I have spent a lot of time working remotely in national teams. Right now, as many of my colleagues and the research teams and students under my care are adapting to this way of working for the first time, I am grateful for the lessons I’ve learned along the way. The primary goal in response to COVID-19 was to reduce the number of people in any given space and time on campus and to ensure that everyone was safe and felt comfortable. Where we had people that could do their work from home, we made that arrangement straight away. Some steps towards working as an effective remote team (such as making the most of digital tools that facilitate collaborative working in a virtual environment) are obvious. But others – the ones that are so often missed – are equally as important. And, often, much more mundane.
Here are the steps managers can take to ensure that their teams are set up, equipped, and supported in their new remote working environment:
Start with immediate practical challenges and establish boundaries:
This includes ensuring staff have access to the equipment and software they need, supporting them to set up a permanent workspace, completing a working from home checklist. Then setting the ground rules such as dressing for work when conducting video conferences with external collaborators, and creating boundaries around work so that your team become disciplined about ‘turning off’ when they finish work for the day and maintain a good work/life balance.
Catch Up. A lot:
This doesn’t mean monopolising your team’s time with meaningless Zoom conferences. It means establishing a rhythm and structure for your team communications that facilitates collaboration and ensures your team have ample opportunity to reach out for whatever (or whomever) they require. Here’s the virtual meeting schedule we are using at Curtin University:
Wellbeing is of critical importance:
Be mindful of how your team is travelling– do they have family support at home or further afield? Do they have relatives in a high-risk category or working in job that exposes them to high risk? Are they juggling small kids at home and work? Do they have underlying conditions that put them at risk in this environment? Talking to your team members as a group, if they are comfortable with this, or one on one for those who are more private. Approach this with curiosity and care, ask them how they are impacted and what additional support they need. Establishing trust within your team and creating a supportive environment is essential. Make yourself available for your staff to call you if they are worried or concerned - they don’t need to wait until the next meeting, especially if it is serious.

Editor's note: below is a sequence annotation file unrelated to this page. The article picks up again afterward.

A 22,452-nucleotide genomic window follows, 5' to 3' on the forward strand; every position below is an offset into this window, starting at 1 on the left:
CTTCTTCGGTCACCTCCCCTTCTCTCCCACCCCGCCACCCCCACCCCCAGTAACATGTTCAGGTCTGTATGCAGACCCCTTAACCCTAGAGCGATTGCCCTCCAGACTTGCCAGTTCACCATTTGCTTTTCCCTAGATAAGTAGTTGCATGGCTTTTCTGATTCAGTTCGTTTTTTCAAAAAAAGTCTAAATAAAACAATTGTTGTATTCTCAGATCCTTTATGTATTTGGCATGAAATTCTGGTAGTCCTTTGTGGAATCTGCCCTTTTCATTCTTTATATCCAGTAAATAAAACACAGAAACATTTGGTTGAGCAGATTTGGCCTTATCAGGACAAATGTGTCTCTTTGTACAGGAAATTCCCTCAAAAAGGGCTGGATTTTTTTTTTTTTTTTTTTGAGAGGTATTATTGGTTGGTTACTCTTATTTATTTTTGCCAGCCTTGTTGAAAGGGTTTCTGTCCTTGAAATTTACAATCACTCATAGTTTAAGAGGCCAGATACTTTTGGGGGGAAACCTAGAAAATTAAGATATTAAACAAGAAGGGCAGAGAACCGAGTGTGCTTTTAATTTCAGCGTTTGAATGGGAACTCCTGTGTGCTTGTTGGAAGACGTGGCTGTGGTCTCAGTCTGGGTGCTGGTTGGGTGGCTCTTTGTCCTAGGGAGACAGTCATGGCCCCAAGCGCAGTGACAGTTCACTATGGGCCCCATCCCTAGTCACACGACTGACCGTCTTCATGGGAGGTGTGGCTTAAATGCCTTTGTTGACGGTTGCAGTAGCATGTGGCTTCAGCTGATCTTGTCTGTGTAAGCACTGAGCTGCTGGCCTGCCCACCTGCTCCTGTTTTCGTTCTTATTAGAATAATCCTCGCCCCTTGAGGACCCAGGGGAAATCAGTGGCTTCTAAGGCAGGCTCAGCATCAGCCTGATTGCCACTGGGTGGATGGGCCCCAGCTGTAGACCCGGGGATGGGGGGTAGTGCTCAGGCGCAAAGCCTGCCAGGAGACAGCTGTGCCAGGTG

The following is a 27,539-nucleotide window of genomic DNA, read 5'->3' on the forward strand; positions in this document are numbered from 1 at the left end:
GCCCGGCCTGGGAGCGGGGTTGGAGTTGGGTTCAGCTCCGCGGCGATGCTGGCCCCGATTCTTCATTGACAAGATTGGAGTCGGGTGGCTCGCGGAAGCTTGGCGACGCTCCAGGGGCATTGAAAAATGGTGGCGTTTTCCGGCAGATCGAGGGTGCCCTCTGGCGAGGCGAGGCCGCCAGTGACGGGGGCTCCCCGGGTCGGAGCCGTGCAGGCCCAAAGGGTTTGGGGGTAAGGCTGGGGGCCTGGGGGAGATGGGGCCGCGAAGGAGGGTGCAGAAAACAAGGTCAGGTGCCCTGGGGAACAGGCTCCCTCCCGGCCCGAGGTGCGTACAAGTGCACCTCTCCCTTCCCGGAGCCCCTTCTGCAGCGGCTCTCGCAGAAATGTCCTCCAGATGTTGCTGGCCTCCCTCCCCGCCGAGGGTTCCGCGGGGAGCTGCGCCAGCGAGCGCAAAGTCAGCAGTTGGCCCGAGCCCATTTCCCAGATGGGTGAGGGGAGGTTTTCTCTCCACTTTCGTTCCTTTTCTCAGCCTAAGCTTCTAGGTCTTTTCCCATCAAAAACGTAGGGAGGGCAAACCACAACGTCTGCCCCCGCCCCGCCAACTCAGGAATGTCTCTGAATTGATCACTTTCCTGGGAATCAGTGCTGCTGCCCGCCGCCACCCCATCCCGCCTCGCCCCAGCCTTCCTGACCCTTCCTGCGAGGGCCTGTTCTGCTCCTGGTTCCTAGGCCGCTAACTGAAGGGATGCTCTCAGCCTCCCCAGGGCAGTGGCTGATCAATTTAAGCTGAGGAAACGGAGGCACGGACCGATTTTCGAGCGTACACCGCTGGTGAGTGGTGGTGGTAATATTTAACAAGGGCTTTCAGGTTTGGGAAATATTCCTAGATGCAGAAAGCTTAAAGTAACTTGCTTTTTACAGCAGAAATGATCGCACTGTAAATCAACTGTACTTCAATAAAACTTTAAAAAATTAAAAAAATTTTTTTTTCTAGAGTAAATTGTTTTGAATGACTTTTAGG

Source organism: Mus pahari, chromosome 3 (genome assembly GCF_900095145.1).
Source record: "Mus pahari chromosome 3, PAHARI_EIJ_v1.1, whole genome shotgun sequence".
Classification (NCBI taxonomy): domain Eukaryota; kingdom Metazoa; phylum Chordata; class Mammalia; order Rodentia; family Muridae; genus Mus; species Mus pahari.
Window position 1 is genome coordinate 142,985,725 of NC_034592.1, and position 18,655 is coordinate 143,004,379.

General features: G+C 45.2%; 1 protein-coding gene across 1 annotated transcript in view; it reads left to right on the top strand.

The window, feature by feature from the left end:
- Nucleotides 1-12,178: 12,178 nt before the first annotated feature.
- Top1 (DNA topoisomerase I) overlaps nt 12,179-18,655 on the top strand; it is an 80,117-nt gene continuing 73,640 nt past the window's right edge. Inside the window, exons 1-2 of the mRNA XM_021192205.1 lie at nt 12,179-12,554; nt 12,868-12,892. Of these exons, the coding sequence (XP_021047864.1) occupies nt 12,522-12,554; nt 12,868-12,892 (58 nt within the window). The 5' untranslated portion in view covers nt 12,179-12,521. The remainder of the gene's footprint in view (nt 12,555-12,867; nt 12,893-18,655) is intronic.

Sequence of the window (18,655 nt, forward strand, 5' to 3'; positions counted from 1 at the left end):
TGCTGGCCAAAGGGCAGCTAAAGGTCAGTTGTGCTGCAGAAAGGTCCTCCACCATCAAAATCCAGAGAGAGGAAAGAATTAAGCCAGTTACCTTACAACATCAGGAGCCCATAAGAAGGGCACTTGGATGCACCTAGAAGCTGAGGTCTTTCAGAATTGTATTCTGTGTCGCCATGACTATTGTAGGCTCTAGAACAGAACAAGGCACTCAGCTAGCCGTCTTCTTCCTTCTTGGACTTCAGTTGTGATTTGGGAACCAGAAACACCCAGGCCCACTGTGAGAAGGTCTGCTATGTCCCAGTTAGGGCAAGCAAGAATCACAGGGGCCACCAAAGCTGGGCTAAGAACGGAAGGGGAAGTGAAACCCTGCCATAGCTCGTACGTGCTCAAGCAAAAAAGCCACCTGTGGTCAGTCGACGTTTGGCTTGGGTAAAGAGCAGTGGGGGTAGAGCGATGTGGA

For teams where there is the added complication of requiring key infrastructure to conduct your job (i.e. access to glasshouse or laboratory facilities), there are a number of additional steps that need to be taken into consideration to make sure critical research and development activity can continue. The principles applied were the same: reduce the number of people in any given space and time in the lab or glasshouse and ensuring that everyone was safe and felt comfortable doing their work in this environment. Lab work continuing and where there is need to access an area by many, staff worked together to develop shifts and access to equipment based on need.
Here are some of the key changes some of our lab and glasshouse based research teams at Curtin have made to their way of working:
This new way of working will be business as usual for the foreseeable future. While significant adjustments will have to be made by all of us, the fundamentals are the same at home as they are in the office: clear communication, meeting rhythms, clear boundaries, and a focus on everyone’s wellbeing are the foundation of happy, productive teams.
Dr Julia Easton is Food Agility's Innovation Manager for Western Australia and the Theme Convener for our Sustainable Food Production Research. She is also a Research Fellow Curtin University.